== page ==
Has that approach impacted your own practice of translation?
It’s something that I felt like I’d been doing for years anyway. I wrote a column about literary translation for The Quietus, where I wrote very honestly and personally about the experience of translating. It really excited me when I saw other people writing the same way! I felt reassured that there were others who felt the same as me about translation, and who also wanted to change the way we talk about it.
You also mentor translators. How do you approach that?
I feel quite strongly that translation should be accessible as a career. There are degrees and short courses available now in literary translation, but these aren’t suitable or accessible for everyone. The time and cost commitments can be huge. Obviously I don’t ‘train’ people in the same way as a formal course, but I wanted to be able to offer some support and advice. Mentoring sessions can cover anything from pitching, to writing reader reports for publishers, to sample translations, and I work with people who translate from any language into English. Although I can dig much deeper into the translation process with German, the questions about the practice and the industry are usually very similar no matter the language. I also often give people creative writing tasks – I don’t let them get away with not writing! For me, creative writing is an essential skill for translators. Mostly, though, I hope to be able to build people’s confidence in their own abilities and their own intuition when approaching a translation.
Jen Calleja’s I’m Afraid That’s All We’ve Got Time For (Prototype) is available to purchase online and in all good bookshops around the UK now.
Lucy Writers and Elodie Rose Barnes would like to thank Jen Calleja for allowing us to publish this interview.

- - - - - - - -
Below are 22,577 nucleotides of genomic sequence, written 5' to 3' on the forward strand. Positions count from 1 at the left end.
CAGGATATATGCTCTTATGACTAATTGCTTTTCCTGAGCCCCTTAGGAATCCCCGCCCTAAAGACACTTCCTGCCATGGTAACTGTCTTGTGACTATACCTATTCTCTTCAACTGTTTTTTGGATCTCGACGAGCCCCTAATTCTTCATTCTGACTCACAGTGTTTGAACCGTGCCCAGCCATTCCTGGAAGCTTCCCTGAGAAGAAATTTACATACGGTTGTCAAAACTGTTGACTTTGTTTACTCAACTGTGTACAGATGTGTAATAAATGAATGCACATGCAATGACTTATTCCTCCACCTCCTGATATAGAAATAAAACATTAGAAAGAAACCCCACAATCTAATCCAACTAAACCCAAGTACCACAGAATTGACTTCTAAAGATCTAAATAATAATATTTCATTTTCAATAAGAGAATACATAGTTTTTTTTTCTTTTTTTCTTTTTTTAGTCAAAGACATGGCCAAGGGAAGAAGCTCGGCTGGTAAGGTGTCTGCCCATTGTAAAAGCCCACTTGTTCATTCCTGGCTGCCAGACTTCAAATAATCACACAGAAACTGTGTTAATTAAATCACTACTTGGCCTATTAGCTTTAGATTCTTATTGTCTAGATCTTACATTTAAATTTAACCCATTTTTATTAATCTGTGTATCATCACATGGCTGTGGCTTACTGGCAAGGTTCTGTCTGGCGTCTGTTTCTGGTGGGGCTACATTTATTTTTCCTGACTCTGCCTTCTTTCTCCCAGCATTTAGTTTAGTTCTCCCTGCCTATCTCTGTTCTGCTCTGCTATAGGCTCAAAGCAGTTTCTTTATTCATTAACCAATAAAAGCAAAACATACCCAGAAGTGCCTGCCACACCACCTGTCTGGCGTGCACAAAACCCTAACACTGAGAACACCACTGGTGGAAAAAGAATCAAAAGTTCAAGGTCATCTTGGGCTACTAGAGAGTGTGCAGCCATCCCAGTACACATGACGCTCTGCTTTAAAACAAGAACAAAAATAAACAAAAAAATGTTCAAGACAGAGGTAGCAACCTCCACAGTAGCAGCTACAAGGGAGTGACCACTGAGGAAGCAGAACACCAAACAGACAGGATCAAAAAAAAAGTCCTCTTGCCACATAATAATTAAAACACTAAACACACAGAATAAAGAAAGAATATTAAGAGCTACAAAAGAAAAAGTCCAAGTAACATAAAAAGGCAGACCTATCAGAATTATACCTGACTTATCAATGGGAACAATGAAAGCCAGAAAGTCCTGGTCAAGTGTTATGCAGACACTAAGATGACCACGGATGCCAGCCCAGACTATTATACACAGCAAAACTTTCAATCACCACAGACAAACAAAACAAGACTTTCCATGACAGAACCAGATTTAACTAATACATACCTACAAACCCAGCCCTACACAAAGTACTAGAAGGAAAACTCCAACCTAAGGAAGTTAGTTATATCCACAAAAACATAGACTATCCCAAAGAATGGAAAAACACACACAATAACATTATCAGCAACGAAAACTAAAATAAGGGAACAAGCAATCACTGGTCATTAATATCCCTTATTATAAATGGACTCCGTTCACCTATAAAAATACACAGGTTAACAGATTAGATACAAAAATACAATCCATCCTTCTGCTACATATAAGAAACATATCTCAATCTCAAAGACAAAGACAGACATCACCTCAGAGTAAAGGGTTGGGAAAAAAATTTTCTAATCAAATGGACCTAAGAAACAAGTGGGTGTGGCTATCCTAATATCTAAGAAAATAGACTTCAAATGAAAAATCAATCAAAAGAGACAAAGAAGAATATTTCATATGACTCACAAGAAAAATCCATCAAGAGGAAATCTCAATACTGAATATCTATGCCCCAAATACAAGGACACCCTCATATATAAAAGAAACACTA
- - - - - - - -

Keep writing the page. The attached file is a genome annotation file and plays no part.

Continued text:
This interview was commissioned for Life in Languages, a series conceived and guest edited by Elodie Rose Barnes
Language is our primary means of communication. By speaking and writing, listening and reading, by using our tongues and our bodies, we are able to communicate our desires, fears, opinions and hopes. We use language to express our views of the world around us. Language has the power to transcend barriers and cross borders; but it also has the power to reinforce those demarcations. Language offers a form of resistance against oppression, yet it can also be used to oppress. Language has the power to harm or to heal.
In these times of shifting boundaries and physical separation, when meaningful connection has become even more important yet seemingly difficult to attain, language has become vital. The words we choose to read, write, and speak can bring us closer as individuals and as a collective. During lockdown, unable to travel, I’ve found myself increasingly drawn to reading works in translation from all over the world – not only for the much longed-for glimpses into different cultures and ways of being that I cannot experience in person (for the time being, at least), but because they offer new words, new viewpoints, new ways of expression. Grief, loss, uncertainty, anger, hope, joy, love: these are universal emotions. Finding my own feelings mirrored in the writing of womxn from all across the world, from different times and different situations, across generations, is a massive comfort. It’s also led me to examine my own relationship to language and languages: what I read, how I write, the roots of my communication, and how that’s changing today.
In this series for Lucy Writers, I’ll share some of my personal reflections on how language has shaped my life and writing, and review some of my favourite works in translation written and/or translated by womxn. Writing on works written and translated by the likes of Natasha Lehrer, Jen Calleja, Saskia Vogel, Leïla Slimani, Sophie Lewis, Deborah Dawkin, Khairani Barokka and many more will feature in Life in Languages.
Elodie Rose Barnes, Guest Editor of Life in Languages